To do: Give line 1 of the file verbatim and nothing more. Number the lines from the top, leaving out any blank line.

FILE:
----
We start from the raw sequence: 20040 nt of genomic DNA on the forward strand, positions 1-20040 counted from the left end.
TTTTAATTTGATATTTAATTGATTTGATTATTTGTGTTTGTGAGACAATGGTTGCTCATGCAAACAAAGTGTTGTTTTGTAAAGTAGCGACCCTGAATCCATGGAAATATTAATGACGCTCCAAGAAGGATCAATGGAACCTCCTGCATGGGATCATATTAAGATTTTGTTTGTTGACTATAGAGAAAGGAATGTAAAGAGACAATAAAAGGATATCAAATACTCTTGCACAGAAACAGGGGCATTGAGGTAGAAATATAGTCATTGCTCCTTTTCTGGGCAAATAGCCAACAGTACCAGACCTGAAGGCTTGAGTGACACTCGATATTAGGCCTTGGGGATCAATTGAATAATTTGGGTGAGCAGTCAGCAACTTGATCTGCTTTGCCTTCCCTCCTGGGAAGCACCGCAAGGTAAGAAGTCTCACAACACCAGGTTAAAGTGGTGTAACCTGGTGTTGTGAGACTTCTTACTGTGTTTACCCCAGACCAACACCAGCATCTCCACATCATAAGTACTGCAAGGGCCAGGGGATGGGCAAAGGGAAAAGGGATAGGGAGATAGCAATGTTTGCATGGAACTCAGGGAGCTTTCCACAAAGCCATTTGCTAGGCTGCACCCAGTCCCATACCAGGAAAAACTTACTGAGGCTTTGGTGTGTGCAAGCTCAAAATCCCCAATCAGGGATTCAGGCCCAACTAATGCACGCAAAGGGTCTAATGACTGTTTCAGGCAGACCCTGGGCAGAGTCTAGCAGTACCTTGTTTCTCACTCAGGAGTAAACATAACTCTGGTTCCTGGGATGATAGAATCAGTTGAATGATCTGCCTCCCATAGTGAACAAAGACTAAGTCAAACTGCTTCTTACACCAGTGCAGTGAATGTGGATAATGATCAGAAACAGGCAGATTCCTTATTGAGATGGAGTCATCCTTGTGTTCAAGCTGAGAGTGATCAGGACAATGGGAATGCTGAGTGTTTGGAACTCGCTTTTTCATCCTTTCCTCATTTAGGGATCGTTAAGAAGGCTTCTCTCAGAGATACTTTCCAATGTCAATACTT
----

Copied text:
We start from the raw sequence: 20040 nt of genomic DNA on the forward strand, positions 1-20040 counted from the left end.